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In: Energy from the Sea
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Abstract

As the development of an implementation agreement on the conservation and sustainable use of marine biodiversity in areas beyond national jurisdiction gathers pace, it is important to consider how this might impact upon international fisheries law. Although the proposed agreement provides an opportunity to addresses governance gaps both generally and with respect to fisheries, we should not expect too much of it; not least because the inclusion per se of fisheries remains debated by States. Also, positive institutional developments are already occurring beyond this United Nations process. The proposed implementation agreement should not undermine existing laws, but it is unlikely to leave them untouched. The application of integrated governance principles, and the use of area-based management tools and environmental impact assessment will necessarily influence fisheries regulation in ABNJ. Accordingly, care should be taken to ensure that any innovative governance tools are adapted to existing institutional capacities and circumstances.

In: Conserving Biodiversity in Areas beyond National Jurisdiction
In: The International Legal Regime of Areas beyond National Jurisdiction
Author:

Abstract

This Chapter advocates how the proposed agreement for areas beyond national jurisdiction (ABNJ agreement) could advance and improve international fisheries management. Although the question of inclusion of fisheries in the agreement is a political one, inclusion is desirable from a conservation perspective. Arguably, existing legal rules and institutions also support inclusion. Given the importance of addressing the impact of fishing on biodiversity in ABNJ, I argue that we should focus less on why, and more on how the proposed agreement can address fisheries. As a review of the negotiation process shows, there are some indications of how fisheries can be included, at least indirectly. However, there are also some potential impediments to be overcome. Political objections aside, the main impediment is that the proposed agreement “should not undermine existing relevant legal instruments and frameworks and relevant global, regional and sectoral bodies”. This is a significant impediment because in fisheries management existing regimes have developed well-established, if not comprehensive, mandates. I propose three ways of addressing concerns that mandates could be undermined: conflicts and compatibility clauses, the careful use of general principles, and developing mechanisms for enhanced cooperation. Each contributes to a more integrated governance regime without threatening existing mandates and institutions.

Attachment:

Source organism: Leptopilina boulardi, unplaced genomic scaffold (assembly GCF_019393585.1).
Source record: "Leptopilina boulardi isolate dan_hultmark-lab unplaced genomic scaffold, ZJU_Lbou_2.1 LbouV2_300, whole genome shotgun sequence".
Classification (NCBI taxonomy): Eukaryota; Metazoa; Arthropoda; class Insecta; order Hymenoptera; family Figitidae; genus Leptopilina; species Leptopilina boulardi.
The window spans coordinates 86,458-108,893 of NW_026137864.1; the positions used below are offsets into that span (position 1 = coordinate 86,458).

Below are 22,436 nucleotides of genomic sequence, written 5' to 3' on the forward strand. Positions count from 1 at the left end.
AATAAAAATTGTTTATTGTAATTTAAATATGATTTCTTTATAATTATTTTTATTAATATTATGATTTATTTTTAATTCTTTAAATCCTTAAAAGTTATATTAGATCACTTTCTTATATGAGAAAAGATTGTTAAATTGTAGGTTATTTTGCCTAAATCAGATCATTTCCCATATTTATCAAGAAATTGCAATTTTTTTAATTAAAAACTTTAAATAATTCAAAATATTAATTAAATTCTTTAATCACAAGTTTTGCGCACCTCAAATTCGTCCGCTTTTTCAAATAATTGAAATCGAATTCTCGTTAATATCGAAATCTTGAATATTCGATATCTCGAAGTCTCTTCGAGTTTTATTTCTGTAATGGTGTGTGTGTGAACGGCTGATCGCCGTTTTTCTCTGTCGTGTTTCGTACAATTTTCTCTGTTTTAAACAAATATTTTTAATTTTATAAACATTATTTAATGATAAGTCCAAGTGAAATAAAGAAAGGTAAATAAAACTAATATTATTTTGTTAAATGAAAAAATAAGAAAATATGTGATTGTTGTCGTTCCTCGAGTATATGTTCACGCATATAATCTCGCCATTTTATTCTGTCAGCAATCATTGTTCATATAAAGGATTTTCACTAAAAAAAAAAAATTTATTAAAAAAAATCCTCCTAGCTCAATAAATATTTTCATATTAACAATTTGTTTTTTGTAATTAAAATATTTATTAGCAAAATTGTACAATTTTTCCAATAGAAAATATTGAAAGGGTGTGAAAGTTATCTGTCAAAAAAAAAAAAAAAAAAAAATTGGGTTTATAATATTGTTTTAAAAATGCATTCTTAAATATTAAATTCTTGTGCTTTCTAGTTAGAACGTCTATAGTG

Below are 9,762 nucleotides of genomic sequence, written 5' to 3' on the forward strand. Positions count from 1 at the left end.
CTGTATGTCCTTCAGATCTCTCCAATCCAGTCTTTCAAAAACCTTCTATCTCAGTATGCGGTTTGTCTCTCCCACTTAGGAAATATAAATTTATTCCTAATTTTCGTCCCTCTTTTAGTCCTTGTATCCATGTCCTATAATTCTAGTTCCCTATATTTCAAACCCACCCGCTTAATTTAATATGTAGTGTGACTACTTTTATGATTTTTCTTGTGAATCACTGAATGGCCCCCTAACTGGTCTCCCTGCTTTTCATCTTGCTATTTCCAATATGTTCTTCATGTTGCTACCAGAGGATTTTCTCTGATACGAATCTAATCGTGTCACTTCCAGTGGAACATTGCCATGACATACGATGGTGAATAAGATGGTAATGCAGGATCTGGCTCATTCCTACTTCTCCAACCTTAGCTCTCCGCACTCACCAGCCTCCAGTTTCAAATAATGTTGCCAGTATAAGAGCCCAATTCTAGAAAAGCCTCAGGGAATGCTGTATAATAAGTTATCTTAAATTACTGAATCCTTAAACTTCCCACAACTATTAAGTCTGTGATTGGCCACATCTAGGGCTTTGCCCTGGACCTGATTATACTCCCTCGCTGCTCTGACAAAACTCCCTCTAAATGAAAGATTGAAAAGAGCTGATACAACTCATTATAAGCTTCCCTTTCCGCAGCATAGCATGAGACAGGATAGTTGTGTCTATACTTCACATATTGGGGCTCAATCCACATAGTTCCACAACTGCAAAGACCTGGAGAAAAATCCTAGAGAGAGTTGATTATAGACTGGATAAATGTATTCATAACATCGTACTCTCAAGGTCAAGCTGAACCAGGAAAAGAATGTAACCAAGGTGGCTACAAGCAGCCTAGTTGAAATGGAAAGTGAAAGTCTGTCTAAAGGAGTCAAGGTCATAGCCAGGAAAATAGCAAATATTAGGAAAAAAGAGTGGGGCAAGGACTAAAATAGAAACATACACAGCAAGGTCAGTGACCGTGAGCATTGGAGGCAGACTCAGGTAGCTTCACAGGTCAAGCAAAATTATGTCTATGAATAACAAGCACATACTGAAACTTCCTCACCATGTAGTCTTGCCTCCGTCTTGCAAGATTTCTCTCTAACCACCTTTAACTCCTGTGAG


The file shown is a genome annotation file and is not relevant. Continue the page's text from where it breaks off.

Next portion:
In: New Knowledge and Changing Circumstances in the Law of the Sea
In: The 1982 Law of the Sea Convention at 30
In: International Law and Marine Areas beyond National Jurisdiction
In: Extraterritorial Immigration Control
Frontiers in International Environmental Law explores how law and legal scholarship has responded to some of the most important oceans and climate governance challenges of our time. Using the concept of the frontier, each contributor provides a unique perspective on the way that we can understand and can shape the development of law and legal institutions to better protect our marine environment and climate system, and reduce conflicts in areas of legal uncertainty. The authors show how different actors influence legal development, and how legal transitions occur in marine spaces and how change influences existing legal regimes. They also consider how change creates risks for the protection of vulnerable environment, but also opportunities for creative thinking and better ways of governing our environment.
In: Stability and Change in the Law of the Sea: The Role of the LOS Convention
In: Stability and Change in the Law of the Sea: The Role of the LOS Convention